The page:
New Hampshire Personal Injury Law Overview


New Hampshire, like every other state, has unique personal injury laws. While these laws are similar, in most respects, to the personal injury laws in other states, you will need to work with an attorney who has experience with the law in New Hampshire. The most common personal injury cases that personal injury attorneys in New Hampshire see are medical malpractice, defective products, nursing home negligence and abuse, and motor vehicle accidents.


If you were injured in New Hampshire you may be entitled to compensation for:

  • Past and future medical bills
  • Lost wages
  • Lost earning capacity
  • Permanent disability
  • Permanent disfigurement
  • Emotional distress
  • Pain and suffering
  • Property damage
  • Other expenses that were a direct result of your injury

Comparative negligence

Comparative negligence allows you to claim compensation even if you were partially responsible for you accident or injuries. New Hampshire follows the doctrine of "modified comparative negligence," which means you can be eligible for compensation as long as less than half of the blame falls on you.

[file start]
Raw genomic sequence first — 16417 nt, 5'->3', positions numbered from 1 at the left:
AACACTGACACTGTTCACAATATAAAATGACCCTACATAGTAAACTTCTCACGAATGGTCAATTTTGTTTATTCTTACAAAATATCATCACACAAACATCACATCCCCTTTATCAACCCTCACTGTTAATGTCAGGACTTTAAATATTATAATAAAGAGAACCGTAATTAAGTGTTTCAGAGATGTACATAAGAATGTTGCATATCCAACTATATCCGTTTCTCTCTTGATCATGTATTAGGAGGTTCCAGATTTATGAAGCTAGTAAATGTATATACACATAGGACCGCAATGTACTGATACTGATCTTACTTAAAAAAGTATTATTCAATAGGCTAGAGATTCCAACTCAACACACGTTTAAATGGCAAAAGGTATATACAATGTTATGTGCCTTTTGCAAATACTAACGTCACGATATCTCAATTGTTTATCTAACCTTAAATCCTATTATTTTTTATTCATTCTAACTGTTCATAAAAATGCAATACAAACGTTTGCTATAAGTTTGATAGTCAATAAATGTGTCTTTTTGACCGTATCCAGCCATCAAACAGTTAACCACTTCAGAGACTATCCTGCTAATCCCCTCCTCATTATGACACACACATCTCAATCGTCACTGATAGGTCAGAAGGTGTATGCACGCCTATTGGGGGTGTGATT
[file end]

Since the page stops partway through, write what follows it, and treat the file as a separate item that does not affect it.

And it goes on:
Joint and several liability

When multiple parties have caused your injuries, New Hampshire uses a combination of joint and several liability to determine who must pay. Parties who are less than 50% responsible will be held liable for their share, and only their share. A party who is more than 50% to blame for you injuries can be held liable for the entire amount. You can collect from that party is the other party or parties fail to pay, and then the party who paid you can seek reimbursement from the other parties.

Statute of limitations

Each state has time limits on filing a personal injury claim called the statute of limitations. In New Hampshire, the statute of limitations is three years for most types of personal injury. If you are suing a ski area, you may only have two years to file. In defective product cases, the time limit may be up to six years if there was a legal duty imposed on the manufacturer.

If you live in New Hampshire and feel you may have a personal injury claim on your hands, please contact an experienced New Hampshire attorney in your area today.